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Don Mueang rehab up in the air

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The Yingluck Shinawatra administration will have to decide whether it is worthwhile to spend billions of baht to restore buildings at Bangkok's old airport such as the domestic and cargo terminals as well as repair the western runway.


Senior executives of Airports of Thailand Plc (AoT) say for this big an investment, a decision will have to be made about whether Don Mueang needs a full-blown, permanent flood prevention system such as the one installed at Suvarnabhumi, Thailand's gateway airport.


AoT president Anirut Thanomkulbutra yesterday said undertaking the second phase of Don Mueang's rehabilitation is a policy issue that the government must clearly address.


That phase of restoration will be necessary if AoT is to proceed with five schemes aimed at adding commercial activities to enhance the utilisation of the airport beyond its mainstay operation - serving two Thai budget airlines for domestic point-to-point flights.


On AoT's drawing board before the flooding hit were plans for an airframe heavy maintenance and landing gear repair centre; aircraft parts and component storage; imported car showrooms; a logistics centre; a convention and exhibition centre; and a private jet terminal.


Only one of these projects has been realised - a private terminal for MJets Ltd, which began operations in March 2010 under a five-year concession from AoT.


However, that facility has been devastated by the flooding.


Another AoT executive pointed out the phase-two rehabilitation depends on a 15-member panel on national reconstruction and future development chaired by former finance minister Virabongsa Ramangkura.


But what is definite now is an urgent rehabilitation plan costing nearly one billion baht to reactivate the airport, hopefully within 120 days after it dries out.


The work involved will be twofold. Mr Anirut said the first step will be to restore the runway, taxiways, airfield lighting system, high-power distribution system and air navigation aids on the eastern side in order to serve aircraft belonging to government agencies, the military and VIPs.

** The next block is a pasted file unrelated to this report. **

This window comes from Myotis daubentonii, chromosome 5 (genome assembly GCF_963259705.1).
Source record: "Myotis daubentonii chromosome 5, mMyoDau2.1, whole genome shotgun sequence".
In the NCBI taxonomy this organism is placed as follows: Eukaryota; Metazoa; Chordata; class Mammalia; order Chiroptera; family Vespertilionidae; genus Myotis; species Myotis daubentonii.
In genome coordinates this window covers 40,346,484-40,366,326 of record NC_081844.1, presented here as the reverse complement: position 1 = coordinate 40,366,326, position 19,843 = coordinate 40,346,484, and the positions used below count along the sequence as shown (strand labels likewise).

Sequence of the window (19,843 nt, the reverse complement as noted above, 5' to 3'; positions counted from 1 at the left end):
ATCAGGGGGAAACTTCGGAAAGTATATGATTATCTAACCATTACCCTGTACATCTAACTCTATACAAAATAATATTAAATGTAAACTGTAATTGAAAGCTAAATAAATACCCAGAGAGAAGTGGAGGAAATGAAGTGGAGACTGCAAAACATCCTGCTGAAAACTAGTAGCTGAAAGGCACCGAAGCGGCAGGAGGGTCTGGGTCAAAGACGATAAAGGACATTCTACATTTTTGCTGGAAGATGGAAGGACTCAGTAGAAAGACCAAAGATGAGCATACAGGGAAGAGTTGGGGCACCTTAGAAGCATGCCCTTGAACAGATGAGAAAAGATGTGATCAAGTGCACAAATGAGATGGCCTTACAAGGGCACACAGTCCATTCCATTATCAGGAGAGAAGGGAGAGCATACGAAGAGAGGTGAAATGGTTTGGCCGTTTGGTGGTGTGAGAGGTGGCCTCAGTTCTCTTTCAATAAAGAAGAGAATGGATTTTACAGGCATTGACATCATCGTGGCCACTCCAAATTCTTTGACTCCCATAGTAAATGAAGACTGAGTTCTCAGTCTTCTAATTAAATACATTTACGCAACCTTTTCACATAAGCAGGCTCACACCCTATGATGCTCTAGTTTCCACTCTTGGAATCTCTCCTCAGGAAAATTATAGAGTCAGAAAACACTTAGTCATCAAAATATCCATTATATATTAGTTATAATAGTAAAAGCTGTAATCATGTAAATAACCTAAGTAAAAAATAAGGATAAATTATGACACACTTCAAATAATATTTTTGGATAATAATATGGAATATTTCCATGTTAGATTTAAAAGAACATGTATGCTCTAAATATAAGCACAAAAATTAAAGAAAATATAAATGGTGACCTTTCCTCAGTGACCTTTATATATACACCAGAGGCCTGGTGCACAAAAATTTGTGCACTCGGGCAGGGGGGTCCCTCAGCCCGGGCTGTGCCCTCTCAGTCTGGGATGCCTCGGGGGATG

The second step will be to restore the former international passenger terminal or Terminal 1 and repair AoT's headquarters on the opposite side of the airport.


The cabinet has already approved 489 million baht for AoT to carry out the first step, while AoT will finance the second step itself for 445 million baht.


Mr Anirut said Don Mueang's eastern runway, to be repaired in the first step, could probably be open for service by the end of January.


AoT, 70% state-owned, will come up with a time frame for the rehabilitation once the extent of the damage has been determined.


However, work can only start once the water recedes, which remains a big question mark.


The water at the airport has been subsiding but was still 50 centimetres deep yesterday. The authorities and AoT management will not drain the water from around the airport, as that would add to the woes of the surrounding communities that have themselves been devastated by the deluge.


They would rather see the water recede naturally instead of manipulating the water flow, said a senior AoT official.



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Pic from press visit on Tuesday (06-12-2011)


THAI Technical Department at Don Mueang Reopens


Mr. Piyasvasti Amranand , THAI President, said the THAI’s Technical Department in Don Mueang has reopened after the heavy flooding which resulted in temporary closure as of 26 October 2011 until now. As floodwaters have receded and the situation has returned to normal, THAI’s Technical Department in Don Mueang resumed normal operations beginning on 6 December 2011. THAI’s Technical Department will be ready to conduct all heavy maintenance services starting on 19 December 2011. At the opening ceremony Flight Lieutenant Montree Jumrieng , THAI Executive Vice President of Technical Department, opened THAI’s maintenance facilities to the press for inspection.



Edited by Prompong J.

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